Speaking of severity, PsA symptoms can also range from mild to severe, with some folks only experiencing mild tension in their fingertips and/or spine, and others struggling with immense joint pain, swelling, and discomfort. Other symptoms that are often associated with psoriatic arthritis include inflammation in areas where tendons and ligaments attach to the bone, and eye inflammation.

Are Treatment Plans All That Different?

Despite presenting very differently, there are many of the same treatment options for PsO and PsA, including nonsteroidal anti-inflammatory drugs (NSAIDs) and biologic drugs like Enbrel (etanercept), Cosentyx (secukinumab), and Humira (adalimumab). There are, however, a few variances. For instance, as Dr. Friedman explains, unlike psoriasis, psoriatic arthritis typically doesn’t respond to topical creams, as it primarily affects the joints, and creams are unable to effectively penetrate the dermis and reach the nerves underneath.

“PsA needs to be treated with systemic therapies, such as biologics, for which we have many,” Dr. Friedman says. But there are a good number of treatments approved for both plaque psoriasis and psoriatic arthritis. Biologic drugs, for example, work for both PsA and PsO by blocking certain cells or proteins in our immune system—such as the T-cell or the tumor necrosis factor-alpha protein—that largely contribute to the development of psoriasis and psoriatic arthritis.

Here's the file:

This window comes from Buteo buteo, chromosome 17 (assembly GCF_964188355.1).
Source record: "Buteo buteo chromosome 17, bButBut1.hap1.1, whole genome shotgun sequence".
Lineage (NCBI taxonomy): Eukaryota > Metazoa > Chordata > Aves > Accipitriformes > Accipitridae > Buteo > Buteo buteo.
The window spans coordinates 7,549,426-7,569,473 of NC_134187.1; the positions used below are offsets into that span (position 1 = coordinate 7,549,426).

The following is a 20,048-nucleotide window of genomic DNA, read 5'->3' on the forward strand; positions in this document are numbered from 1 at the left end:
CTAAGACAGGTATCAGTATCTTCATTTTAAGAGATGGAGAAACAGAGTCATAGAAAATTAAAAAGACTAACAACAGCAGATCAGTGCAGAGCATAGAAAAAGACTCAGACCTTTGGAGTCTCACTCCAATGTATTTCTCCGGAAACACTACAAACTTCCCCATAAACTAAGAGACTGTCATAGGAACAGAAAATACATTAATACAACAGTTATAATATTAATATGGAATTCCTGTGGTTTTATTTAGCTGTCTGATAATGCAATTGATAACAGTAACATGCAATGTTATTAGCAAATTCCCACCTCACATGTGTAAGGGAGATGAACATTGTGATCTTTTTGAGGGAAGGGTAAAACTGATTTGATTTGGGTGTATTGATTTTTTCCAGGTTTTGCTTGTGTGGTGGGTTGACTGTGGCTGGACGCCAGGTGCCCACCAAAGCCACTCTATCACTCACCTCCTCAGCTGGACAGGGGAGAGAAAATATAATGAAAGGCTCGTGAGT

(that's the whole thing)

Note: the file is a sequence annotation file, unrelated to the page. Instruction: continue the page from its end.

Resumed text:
Dr. Finney adds that because joint changes associated with PsA (i.e. swelling, stiffness, immobility, and pain) can be permanent, prompt systemic treatment is highly warranted if someone does notice joint symptoms. Below, find a few systemic treatments for PsA and how they work.

  • Rasuvo (methotrexate): This is an immunosuppressive drug that works by decreasing over-activity of the immune system and thereby lessening symptoms.

  • Otezla (apremilast): This drug works to regulate inflammation by inhibiting the enzyme PDE4, which is responsible for controlling much of the inflammatory action within cells that can affect PsA.

  • Neoral (cyclosporine): This is another immunosuppressive medication that slows down the growth of certain immune cells associated with PsA.

There’s no denying psoriasis and psoriatic arthritis are inextricably linked, but there are certain elements—such as symptoms and treatment options—that render these conditions uniquely their own. If you’re experiencing any skin, nail, or joint changes, see your dermatologist ASAP to determine a diagnosis and swift course of action.

Kaleigh Fasanella
Meet Our Writer
Kaleigh Fasanella

Kaleigh Fasanella is a beauty, wellness, and health writer based in Brooklyn, New York and formerly worked for magazines like Allure and Teen Vogue. She's a huge advocate for skin-acceptance and self-love, and she really enjoys writing about topics that help shed the stigma surrounding chronic conditions like psoriasis and eczema. When she's not writing to pay her rent, Kaleigh can be found face-masking, watching any and every culinary documentary on Netflix, and planning her next Italian excursion.